21stC  cultural_critique  books  publishing  information-markets  information  humanities  social_sciences  fiction  political_economy 
august 2014 by dunnettreader
George Turnbull, Observations upon Liberal Education, in All its Branches [1742], ed. Terrence O. Moore, Jr. - Online Library of Liberty
George Turnbull, Observations upon Liberal Education, in All its Branches, ed. Terrence O. Moore, Jr. (Indianapolis: Liberty Fund, 2003). 07/11/2014. <http://oll.libertyfund.org/titles/892> -- Turnbull was the first member of the Scottish Enlightenment to provide a formal treatise on the theory and practice of education. He applied his ideas on the moral sense to the education of youth. Turnbull showed how a liberal education enables youth to realize a true “inward liberty” and moral strength and thus prepares them to live responsibly and happily in a free society.
books  etexts  18thC  intellectual_history  Enlightenment  Scottish_Enlightenment  Turnbull_George  Hutcheson  moral_philosophy  moral_psychology  human_nature  moral_sentiments  education  education-higher  education-civic  mind  habit  Common_Sense  humanities  natural_philosophy  EF-add 
july 2014 by dunnettreader
Alan Jacobs, review - The Two Cultures, Then and Now | Books and Culture
CP Snow's 1959 lecture and Leavis response - lecture itself and the controversy it spawned are complex phenomena, and in his editions of Snow's lecture and of the most famous response to it, by the literary critic F. R. Leavis, Stefan Collini has carefully and skillfully disentangled the many strands. The tale he tells is instructive in many respects—and perhaps more important now than it was when Leavis gave his response, fifty years ago.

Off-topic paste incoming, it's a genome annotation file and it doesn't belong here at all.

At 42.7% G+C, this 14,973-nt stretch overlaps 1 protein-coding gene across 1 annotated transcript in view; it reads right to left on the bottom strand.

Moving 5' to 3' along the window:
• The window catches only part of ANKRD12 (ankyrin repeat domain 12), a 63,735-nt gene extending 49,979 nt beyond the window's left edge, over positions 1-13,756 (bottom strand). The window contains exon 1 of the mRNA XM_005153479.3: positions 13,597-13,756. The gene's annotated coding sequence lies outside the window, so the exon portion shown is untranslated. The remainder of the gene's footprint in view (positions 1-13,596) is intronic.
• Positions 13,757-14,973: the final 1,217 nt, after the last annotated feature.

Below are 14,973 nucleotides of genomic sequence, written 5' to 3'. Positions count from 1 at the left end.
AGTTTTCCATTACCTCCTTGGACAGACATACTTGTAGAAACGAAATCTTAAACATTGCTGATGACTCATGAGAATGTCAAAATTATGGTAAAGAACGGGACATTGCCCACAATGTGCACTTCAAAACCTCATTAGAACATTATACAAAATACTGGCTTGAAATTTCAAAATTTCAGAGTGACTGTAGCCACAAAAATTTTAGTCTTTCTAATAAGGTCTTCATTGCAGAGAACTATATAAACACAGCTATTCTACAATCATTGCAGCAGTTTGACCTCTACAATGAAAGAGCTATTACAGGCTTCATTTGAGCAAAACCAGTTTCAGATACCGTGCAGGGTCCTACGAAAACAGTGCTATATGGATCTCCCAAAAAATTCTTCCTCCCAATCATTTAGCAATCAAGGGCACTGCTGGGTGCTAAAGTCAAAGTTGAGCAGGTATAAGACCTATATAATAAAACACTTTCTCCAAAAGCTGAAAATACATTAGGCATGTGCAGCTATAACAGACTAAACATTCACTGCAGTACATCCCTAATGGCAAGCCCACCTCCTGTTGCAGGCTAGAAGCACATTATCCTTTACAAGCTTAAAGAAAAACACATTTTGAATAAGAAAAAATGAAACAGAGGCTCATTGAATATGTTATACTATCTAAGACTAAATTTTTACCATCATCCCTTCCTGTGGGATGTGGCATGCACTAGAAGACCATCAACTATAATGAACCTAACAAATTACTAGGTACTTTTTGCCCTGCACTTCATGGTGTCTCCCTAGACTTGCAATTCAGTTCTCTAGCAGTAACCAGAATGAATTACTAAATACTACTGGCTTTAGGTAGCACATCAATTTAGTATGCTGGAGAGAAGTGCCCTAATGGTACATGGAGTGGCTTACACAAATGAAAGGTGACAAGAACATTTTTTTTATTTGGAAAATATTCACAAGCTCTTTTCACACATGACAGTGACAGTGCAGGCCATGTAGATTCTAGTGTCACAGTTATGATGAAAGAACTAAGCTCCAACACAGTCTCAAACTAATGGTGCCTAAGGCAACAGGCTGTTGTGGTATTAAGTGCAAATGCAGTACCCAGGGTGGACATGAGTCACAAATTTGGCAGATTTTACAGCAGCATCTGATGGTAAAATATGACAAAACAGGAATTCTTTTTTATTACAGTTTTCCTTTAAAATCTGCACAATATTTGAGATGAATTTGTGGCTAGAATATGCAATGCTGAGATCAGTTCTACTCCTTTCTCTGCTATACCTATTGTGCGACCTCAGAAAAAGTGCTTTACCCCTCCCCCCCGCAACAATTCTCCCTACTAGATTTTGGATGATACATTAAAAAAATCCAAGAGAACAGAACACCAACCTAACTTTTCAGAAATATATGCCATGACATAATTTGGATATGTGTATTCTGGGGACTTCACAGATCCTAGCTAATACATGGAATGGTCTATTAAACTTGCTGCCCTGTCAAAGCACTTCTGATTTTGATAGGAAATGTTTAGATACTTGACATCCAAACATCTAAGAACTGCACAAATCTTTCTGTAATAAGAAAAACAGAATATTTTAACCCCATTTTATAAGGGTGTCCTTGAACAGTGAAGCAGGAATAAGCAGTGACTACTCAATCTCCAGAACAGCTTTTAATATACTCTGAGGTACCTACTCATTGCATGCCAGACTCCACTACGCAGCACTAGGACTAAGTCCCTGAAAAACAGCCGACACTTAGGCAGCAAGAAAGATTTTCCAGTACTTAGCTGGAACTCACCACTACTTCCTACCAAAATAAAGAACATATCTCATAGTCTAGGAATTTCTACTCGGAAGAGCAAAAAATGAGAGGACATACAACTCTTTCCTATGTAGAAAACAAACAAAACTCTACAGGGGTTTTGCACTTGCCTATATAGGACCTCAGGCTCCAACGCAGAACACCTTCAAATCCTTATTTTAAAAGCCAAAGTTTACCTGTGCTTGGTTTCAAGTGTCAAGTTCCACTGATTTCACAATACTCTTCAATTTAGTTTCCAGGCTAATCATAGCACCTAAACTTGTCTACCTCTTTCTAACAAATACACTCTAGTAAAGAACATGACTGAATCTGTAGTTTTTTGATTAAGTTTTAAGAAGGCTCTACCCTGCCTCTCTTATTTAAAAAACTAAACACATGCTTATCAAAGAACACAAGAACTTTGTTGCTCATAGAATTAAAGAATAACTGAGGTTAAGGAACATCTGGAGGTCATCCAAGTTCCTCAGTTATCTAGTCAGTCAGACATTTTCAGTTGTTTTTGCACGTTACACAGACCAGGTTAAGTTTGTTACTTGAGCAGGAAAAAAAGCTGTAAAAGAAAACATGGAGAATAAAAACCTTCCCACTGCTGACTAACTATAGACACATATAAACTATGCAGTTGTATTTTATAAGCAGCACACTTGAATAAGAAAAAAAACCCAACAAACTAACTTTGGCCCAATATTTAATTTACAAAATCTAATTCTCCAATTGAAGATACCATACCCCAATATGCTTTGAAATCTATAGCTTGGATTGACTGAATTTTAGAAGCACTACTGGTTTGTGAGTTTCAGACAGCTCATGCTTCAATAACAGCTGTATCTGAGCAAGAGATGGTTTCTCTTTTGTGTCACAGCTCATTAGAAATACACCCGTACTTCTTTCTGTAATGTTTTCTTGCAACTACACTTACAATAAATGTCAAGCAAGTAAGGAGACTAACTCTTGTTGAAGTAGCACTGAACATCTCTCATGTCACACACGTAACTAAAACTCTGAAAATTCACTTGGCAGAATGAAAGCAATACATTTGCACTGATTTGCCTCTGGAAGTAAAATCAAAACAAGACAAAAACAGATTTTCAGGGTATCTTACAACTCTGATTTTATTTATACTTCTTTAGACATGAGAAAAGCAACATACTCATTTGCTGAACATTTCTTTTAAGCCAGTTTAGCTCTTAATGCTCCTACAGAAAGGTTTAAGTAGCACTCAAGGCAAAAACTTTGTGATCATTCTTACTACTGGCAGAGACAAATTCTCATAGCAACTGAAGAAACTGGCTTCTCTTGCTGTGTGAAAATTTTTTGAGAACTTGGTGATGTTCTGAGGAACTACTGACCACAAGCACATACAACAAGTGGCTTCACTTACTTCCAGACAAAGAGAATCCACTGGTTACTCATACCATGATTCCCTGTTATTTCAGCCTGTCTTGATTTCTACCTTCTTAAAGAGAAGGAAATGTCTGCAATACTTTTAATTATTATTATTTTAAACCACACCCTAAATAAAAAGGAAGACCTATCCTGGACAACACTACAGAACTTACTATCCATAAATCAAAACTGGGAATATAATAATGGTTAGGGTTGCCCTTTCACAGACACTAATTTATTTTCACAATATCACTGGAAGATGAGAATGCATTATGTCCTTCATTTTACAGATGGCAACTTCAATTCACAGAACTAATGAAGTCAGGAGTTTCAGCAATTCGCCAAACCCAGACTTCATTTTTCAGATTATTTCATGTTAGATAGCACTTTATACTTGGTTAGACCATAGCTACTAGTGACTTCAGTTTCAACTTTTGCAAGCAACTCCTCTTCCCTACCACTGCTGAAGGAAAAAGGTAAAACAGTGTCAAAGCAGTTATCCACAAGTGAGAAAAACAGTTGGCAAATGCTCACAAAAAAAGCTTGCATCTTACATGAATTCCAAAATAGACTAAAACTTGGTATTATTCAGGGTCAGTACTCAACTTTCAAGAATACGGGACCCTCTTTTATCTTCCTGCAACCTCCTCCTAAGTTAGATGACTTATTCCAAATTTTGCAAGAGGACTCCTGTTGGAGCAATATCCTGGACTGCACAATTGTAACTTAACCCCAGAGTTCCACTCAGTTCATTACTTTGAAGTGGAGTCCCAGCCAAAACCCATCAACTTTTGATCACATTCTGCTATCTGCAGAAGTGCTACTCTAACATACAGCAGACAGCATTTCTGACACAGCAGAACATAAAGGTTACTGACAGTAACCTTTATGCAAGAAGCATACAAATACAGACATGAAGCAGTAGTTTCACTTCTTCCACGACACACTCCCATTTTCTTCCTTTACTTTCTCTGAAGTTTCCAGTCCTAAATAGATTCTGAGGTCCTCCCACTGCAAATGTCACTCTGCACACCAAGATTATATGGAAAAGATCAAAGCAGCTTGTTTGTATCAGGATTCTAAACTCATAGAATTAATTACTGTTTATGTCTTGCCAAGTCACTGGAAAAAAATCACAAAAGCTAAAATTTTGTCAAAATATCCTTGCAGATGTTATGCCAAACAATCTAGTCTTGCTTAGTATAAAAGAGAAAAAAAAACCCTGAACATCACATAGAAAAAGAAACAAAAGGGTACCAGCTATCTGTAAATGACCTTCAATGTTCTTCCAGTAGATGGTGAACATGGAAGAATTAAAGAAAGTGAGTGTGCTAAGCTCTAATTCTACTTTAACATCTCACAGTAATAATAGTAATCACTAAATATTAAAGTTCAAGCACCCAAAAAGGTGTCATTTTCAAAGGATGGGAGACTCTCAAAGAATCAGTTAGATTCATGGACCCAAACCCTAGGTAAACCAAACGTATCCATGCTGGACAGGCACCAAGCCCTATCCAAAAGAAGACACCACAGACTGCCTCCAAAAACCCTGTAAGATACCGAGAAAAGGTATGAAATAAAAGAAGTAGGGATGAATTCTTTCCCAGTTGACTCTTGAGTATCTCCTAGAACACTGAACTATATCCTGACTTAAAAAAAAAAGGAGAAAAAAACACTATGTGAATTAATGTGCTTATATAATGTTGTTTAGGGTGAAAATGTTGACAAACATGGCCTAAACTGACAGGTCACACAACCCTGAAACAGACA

books  reviews  intellectual_history  20thC  science  technology  humanities  education-higher 
april 2014 by dunnettreader
Wendy Brown - Political Theory Is Not a Luxury: A Response to Timothy Kaufman-Osborn's "Political Theory as a Profession" | JSTOR: Political Research Quarterly, Vol. 63, No. 3 (SEPTEMBER 2010), pp. 680-685
In "Political Theory as a Profession," Timothy Kaufman-Osborn calls for political theorists to shed attachments to political science subfields. This call inadequately reckons with the perils to political theory posed by the combined contemporary forces of scientization and neoliberalization in knowledge. Focusing on these perils, the author argues for the strategic preservation of the political theory subfield. However, this preservation will not be advanced by intensified professionalization or a turn toward market applicability. Paradoxically, the survival of political theory rests in resisting professional and neoliberal metrics and reaching for publicly legible and compelling intellectual purposes.
article  jstor  21stC  neoliberalism  scientism  university-contemporary  humanities  public_goods  education-higher  political_philosophy  political_science  social_sciences-post-WWII  intelligentsia  anti-intellectual  managerialism  efficiency  EF-add 
february 2014 by dunnettreader
Gary Saul Morson - Narrativeness | JSTOR: New Literary History, Vol. 34, No. 1 (Winter, 2003), pp. 59-73
Since Descartes trend for subjects of "knowledge" to claim more authoritative explanation if not narrative (including social sciences) -- counter claim that some things require narrative for understanding -- cites to Bakhtin, Tolstoy, Dostoyevsky -- downloaded pdf to Note
article  jstor  intellectual_history  literary_history  epistemology  humanities  social_theory  social_sciences  scientism  lit_crit  natural_religion  Darwinism  narrative  downloaded  EF-add